"If I can't dance, then I don't want to be in your revolution"--Emma Goldman

            by ehrenfeucht games on Mon Oct 17, 2011 at 10:00:18 AM PDT

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          •  I don't think they should receive (0+ / 0-)

            special treatment or any deference whatsoever, but everyone should be welcome.

            But your point is well taken. Guys like Simmons and Kanye West, with the best of wills, cannot avoid being the center of media attention. Simmons and Morello in particular seem to be finding other ways to support the movement behind the scenes.

            Also, artists, writers, and musicians have a vital role in any mass movement, because real mass movements are about changing the culture, not about specific elections, parties, or candidates, IMO.

            They always demand the biggest carrot and then offer to rent us the stick. Occupy!

            by chuckvw on Mon Oct 17, 2011 at 12:53:59 PM PDT

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      •  Absolutely. (0+ / 0-)
        Lets not have OWS become of the cause of rich professors from Princeton. You know..."We are the 99%" should mean something.

        A-freaking-men.

    •  The NYPD has overseas anti-terrorism (4+ / 0-)
      Recommended by:
      mahakali overdrive, lollydee, grover, kurt

      employees, but does not yet, to my knowledge, police the grounds of the US Supreme Court. :) Coming soon, perhaps!

      He got arrested because he wanted to get arrested. (A skeptic might hypothesize that among DC-based police agencies, this one might be the least likely to hurt the arrestee.) Unlike the crowded sidewalks of NYC these days, there's a large area at the foot of the Supreme Court steps and beyond in which demonstrations are permitted and common. He was free to carry political signs. He was free to have a videographer capture his deathless prose while framing the Court directly behind him to make it clear where he was. If the video posted in the comments is accurate, it was a tiny gathering, so he had plenty of room to speak, march around with signs, whatever. But he wanted to get arrested, so he and others mounted the steps and started engaging in behavior – whether it was the speechifying or the sitting down isn’t clear, or perhaps he had signs that violated size restrictions -- that led the Court police to ask them to leave the steps.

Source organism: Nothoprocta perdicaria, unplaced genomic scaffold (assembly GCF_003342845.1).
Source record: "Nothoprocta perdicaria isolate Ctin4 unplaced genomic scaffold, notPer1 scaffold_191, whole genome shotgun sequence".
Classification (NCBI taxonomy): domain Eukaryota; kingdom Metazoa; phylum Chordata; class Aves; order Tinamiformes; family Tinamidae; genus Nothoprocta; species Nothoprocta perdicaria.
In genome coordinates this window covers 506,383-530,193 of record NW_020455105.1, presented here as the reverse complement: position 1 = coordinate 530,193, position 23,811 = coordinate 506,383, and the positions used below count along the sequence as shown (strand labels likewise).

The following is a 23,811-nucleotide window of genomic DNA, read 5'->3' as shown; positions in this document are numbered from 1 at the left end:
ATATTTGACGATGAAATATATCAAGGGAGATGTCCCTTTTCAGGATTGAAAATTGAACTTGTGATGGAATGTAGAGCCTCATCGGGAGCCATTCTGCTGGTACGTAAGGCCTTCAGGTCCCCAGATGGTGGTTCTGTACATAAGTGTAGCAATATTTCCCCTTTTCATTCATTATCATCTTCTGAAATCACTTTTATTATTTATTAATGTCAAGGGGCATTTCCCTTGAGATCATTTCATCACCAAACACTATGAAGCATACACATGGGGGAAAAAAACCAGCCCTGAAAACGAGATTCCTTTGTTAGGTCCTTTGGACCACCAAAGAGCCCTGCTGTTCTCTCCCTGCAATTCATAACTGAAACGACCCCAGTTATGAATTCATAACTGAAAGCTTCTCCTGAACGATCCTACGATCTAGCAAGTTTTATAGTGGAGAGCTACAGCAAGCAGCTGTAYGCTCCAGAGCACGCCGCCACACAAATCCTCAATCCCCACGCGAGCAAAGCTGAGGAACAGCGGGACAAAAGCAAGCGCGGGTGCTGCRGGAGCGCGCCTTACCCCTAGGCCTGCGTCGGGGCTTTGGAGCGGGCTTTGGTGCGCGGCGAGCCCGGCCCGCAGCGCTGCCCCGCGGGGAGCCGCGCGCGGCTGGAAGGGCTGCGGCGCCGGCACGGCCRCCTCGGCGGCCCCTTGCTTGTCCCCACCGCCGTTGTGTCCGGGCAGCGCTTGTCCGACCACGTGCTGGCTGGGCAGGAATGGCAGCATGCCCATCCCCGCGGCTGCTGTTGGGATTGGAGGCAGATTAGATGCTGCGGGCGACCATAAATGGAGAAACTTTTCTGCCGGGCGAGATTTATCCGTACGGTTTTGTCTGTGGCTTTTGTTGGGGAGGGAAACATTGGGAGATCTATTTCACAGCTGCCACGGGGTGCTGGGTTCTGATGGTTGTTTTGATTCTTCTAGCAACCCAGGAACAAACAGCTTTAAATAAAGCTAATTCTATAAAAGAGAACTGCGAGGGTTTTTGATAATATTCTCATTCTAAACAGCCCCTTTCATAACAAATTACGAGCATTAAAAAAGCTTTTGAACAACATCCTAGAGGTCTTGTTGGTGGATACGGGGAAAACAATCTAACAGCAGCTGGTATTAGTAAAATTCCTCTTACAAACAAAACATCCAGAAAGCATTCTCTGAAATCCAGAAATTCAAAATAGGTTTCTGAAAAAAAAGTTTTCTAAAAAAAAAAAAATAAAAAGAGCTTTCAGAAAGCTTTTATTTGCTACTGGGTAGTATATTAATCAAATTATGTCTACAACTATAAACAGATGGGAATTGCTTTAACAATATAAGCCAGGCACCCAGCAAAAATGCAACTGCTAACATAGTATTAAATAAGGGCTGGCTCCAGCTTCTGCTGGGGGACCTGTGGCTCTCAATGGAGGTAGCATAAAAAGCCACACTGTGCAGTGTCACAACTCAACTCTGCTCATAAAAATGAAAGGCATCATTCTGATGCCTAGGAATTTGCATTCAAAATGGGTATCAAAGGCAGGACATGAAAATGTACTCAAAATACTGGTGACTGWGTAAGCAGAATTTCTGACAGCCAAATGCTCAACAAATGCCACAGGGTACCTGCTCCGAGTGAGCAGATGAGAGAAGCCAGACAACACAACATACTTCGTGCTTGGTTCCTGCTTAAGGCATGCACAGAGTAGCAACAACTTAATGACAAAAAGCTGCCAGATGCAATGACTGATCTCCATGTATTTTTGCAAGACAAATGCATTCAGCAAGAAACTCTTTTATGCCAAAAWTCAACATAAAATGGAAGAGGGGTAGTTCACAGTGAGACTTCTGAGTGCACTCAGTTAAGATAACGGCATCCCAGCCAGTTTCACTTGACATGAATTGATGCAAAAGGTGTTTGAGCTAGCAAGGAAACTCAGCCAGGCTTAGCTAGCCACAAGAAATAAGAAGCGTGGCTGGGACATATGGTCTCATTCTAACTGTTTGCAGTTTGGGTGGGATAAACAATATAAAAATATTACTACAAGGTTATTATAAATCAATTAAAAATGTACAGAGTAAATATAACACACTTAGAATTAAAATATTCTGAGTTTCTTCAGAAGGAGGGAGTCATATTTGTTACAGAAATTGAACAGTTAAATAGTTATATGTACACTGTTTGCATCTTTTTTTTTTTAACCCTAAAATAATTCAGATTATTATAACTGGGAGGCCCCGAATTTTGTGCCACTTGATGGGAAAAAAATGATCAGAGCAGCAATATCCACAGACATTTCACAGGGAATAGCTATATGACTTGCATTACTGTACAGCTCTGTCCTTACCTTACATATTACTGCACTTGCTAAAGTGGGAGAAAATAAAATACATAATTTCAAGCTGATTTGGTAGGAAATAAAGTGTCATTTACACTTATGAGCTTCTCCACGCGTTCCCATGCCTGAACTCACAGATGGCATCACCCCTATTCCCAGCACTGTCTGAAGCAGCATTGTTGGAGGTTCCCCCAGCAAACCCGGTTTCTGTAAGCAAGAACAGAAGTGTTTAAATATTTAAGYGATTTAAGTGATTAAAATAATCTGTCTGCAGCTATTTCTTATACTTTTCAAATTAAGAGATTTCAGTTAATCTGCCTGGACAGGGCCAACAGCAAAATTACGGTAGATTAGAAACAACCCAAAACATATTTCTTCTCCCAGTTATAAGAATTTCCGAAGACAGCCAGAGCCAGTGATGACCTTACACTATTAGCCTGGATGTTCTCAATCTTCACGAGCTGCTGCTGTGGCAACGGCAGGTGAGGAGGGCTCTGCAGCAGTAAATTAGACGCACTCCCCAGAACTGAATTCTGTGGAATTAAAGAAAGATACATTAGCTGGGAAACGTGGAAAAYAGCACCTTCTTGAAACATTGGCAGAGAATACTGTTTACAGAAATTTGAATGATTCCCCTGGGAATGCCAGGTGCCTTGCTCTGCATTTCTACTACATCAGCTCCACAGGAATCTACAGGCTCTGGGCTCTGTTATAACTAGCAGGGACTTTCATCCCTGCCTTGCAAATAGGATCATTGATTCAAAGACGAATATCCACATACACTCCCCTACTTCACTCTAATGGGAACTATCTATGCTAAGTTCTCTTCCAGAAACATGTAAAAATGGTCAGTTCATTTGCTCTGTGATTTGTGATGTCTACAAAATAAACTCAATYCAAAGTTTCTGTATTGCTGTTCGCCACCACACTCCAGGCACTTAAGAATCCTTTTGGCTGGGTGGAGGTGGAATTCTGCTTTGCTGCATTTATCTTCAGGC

I have no problem with anything I've so far heard that he did -- I think getting arrested on principle has a noble history -- but the idea that it somehow impeded his getting a message out strains credulity.

      IMO, the restrictions pertaining to the steps made a lot of sense when the steps led to a working entrance/exit. Now that they don't, the restrictions are a little more questionable, but are probably still defensible on grounds of safety (imagine the crowd control you've seen in NYC played out on marble steps) and, to some extent, decorum (when there is a reasonable alternative as here).

    •  SC steps makes me think Capitol police not NYPD. (1+ / 0-)
      Recommended by:
      mahakali overdrive

      From the diary, apparently it is illegal to sign hold/stand/protest/etc. on the steps of the Supreme Court.

      "Someone just turned the lights on in the bar and the sexiest state doesn't look so pretty anymore" CA Treasurer Bill Lockyer on Texas budget mess

      by CaliSista on Sun Oct 16, 2011 at 07:47:41 PM PDT